The Story County Board of Supervisors on Tuesday approved a payment to re-acquire about 200 acres of land from the U.S. Army Corps of Engineers, the deal coming more than half a century after the Corps took over the land.
The three board members unanimously approved the allocation of $152,300 to send to the Corps to eventually regain possession of the strip of acreage between Ames and Story City. Board Chair Rick Sanders told the Tribune over the summer the county and the Corps of Engineers were getting closer to arriving at a final number, and the Corps sent a memorandum of understanding to the county in September.
The county’s undertaking to get the land back began in the early 1970s, Sanders said. The Corps acquired the land in the 1960s as Interstate 35 was under construction, planning to connect Ames and Story City with the interstate. When I-35 was built further east, the next course of action was to create a reservoir — Ames Lake — in that space, but that project also never materialized.
Since then, however, the Corps of Engineers has kept the land, allowing several developments to be built and only now agreeing to cede it back to the county.
“Every single person from the Corps who started out working on this project with us is now retired,” Sanders said. “We’ve got a whole new team; I’m serious.”
Story County Attorney Jessica Reynolds requested the funds, and said the federal government should finish its work on the land within two years. When it gets the land back, the county will enter into a preservation covenant with the State Historic Preservation office, too, she said. The strip of land adjacent to the interstate crosses the South Skunk River twice, and Sanders said it would fall under the control of Story County Conservation, which could work to improve access to the river.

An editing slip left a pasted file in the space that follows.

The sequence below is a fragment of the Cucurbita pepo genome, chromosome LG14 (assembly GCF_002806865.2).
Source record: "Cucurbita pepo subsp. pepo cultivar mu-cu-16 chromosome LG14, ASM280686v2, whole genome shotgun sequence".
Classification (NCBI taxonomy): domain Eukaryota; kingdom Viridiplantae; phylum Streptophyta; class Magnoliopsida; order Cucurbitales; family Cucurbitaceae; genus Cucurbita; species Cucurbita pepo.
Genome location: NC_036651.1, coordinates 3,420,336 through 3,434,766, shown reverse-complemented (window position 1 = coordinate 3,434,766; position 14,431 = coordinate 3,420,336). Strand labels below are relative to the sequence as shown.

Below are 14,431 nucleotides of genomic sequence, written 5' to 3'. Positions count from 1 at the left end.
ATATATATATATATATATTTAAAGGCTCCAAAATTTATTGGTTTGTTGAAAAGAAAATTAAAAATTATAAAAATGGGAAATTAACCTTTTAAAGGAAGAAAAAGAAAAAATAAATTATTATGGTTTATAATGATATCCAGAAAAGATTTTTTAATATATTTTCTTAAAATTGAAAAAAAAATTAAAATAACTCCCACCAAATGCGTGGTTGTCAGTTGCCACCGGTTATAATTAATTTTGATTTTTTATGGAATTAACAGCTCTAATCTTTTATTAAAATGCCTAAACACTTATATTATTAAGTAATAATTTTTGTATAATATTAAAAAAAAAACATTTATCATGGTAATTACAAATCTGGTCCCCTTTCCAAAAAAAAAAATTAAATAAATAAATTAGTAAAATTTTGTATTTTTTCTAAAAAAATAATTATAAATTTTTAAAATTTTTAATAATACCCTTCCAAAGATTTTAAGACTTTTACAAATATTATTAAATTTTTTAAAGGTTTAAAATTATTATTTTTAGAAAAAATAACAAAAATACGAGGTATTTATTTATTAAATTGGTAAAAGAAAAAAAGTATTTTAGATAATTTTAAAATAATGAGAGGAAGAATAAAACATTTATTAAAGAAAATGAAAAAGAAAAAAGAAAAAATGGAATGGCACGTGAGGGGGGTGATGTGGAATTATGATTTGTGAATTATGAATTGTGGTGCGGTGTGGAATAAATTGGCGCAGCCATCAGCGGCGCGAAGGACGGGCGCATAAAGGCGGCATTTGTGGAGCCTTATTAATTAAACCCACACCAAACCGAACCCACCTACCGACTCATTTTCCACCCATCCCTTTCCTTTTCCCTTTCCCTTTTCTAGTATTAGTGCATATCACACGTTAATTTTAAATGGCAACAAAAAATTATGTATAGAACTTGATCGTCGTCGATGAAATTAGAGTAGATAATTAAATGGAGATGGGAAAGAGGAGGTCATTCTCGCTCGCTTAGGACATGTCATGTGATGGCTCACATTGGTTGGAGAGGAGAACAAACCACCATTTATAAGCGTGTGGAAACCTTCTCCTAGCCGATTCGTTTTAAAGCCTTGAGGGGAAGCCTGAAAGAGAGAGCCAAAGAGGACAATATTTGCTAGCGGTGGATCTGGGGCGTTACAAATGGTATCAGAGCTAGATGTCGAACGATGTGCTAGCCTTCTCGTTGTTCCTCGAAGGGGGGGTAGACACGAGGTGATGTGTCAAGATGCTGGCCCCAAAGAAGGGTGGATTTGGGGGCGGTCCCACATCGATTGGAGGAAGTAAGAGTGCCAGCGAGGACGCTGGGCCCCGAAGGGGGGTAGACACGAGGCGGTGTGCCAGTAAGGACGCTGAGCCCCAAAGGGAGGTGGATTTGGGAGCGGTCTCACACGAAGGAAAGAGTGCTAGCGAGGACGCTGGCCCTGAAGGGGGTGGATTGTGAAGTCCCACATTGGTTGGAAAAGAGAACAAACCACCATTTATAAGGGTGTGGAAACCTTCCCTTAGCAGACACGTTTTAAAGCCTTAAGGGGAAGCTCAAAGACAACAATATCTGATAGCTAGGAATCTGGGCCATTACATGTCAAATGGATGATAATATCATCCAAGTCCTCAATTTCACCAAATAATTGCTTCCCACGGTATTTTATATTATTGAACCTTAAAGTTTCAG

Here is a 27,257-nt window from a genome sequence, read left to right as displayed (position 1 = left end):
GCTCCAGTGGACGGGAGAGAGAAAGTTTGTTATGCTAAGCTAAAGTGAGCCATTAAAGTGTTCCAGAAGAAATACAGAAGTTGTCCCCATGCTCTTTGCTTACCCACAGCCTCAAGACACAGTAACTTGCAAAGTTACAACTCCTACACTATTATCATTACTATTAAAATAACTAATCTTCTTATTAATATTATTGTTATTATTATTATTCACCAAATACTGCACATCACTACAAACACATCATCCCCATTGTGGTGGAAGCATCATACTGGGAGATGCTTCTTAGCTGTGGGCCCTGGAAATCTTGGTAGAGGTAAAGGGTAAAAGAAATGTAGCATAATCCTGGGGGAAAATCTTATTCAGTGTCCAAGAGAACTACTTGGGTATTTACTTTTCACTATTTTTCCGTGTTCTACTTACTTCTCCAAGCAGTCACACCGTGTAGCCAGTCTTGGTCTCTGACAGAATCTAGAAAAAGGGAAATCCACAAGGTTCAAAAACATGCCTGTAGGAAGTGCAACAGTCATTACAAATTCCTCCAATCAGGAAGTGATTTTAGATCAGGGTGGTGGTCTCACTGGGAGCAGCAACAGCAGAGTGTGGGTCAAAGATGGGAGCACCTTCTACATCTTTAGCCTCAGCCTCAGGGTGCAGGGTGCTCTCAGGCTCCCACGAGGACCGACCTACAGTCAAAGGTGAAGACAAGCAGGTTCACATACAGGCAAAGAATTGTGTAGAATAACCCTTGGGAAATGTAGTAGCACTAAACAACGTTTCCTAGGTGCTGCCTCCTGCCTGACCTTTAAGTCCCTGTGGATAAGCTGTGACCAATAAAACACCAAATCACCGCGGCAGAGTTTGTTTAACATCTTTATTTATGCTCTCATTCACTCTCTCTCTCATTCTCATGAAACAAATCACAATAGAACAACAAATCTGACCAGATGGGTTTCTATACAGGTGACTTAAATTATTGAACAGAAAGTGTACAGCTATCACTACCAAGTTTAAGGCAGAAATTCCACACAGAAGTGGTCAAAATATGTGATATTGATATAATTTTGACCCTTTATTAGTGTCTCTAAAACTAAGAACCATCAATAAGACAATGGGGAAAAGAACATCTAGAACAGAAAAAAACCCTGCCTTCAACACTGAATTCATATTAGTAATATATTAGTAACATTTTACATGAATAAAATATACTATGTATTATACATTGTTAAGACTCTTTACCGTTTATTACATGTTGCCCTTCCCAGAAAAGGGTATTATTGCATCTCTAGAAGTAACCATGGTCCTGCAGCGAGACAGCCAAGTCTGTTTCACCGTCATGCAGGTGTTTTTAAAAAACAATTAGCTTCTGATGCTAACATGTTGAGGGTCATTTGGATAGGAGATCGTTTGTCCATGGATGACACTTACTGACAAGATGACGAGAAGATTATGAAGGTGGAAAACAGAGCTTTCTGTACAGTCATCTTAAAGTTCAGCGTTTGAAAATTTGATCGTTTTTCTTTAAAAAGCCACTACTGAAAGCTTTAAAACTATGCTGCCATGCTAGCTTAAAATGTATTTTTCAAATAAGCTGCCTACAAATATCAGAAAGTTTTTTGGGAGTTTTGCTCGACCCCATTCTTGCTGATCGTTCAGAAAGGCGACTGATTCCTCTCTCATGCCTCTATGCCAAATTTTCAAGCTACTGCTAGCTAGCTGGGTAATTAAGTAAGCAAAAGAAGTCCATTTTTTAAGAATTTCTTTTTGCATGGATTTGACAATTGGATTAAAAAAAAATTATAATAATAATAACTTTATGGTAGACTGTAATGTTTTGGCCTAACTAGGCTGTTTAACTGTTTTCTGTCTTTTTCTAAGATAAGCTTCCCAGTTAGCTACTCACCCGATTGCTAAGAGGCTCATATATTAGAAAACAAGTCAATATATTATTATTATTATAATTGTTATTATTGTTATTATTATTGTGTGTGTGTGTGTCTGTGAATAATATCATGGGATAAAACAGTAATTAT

The board Tuesday decided the $152,300 would have to come out of the county’s general fund budget. Lisa Markley, the county’s assistant auditor in charge of finance, called the spending “minimal,” the funds coming from a pot of about $5.2 million. Markley said she planned to include the expenditure as part of the budget amendment she’ll present at a future meeting.
“Obviously, the land is worth a lot more than that amount of money,” Reynolds said.
Both she and the board expressed excitement they were close to the end of this process, with Supervisor Martin Chitty saying, “This has been languishing for decades.”
A deal was almost reached in 2008 when then-U.S. Rep. Tom Latham stuck an amendment in a federal-government spending bill mandating the Corps return the land to the county for free within 180 days. The bill was passed into law, but the Corps never gave up the land, saying it didn’t have enough money to conduct the necessary testing on it.
But nine years later, it looks as if the process is starting to come to an end. If possible, Reynolds said she’d like to send the check by the end of the week.
“(It) kept feeling like Charlie Brown trying to kick the football, kept thinking we were getting close and Lucy would pull it away,” Sanders said. “Lucy was the Corps of Engineers in this case, so it’s exciting that we’re here.”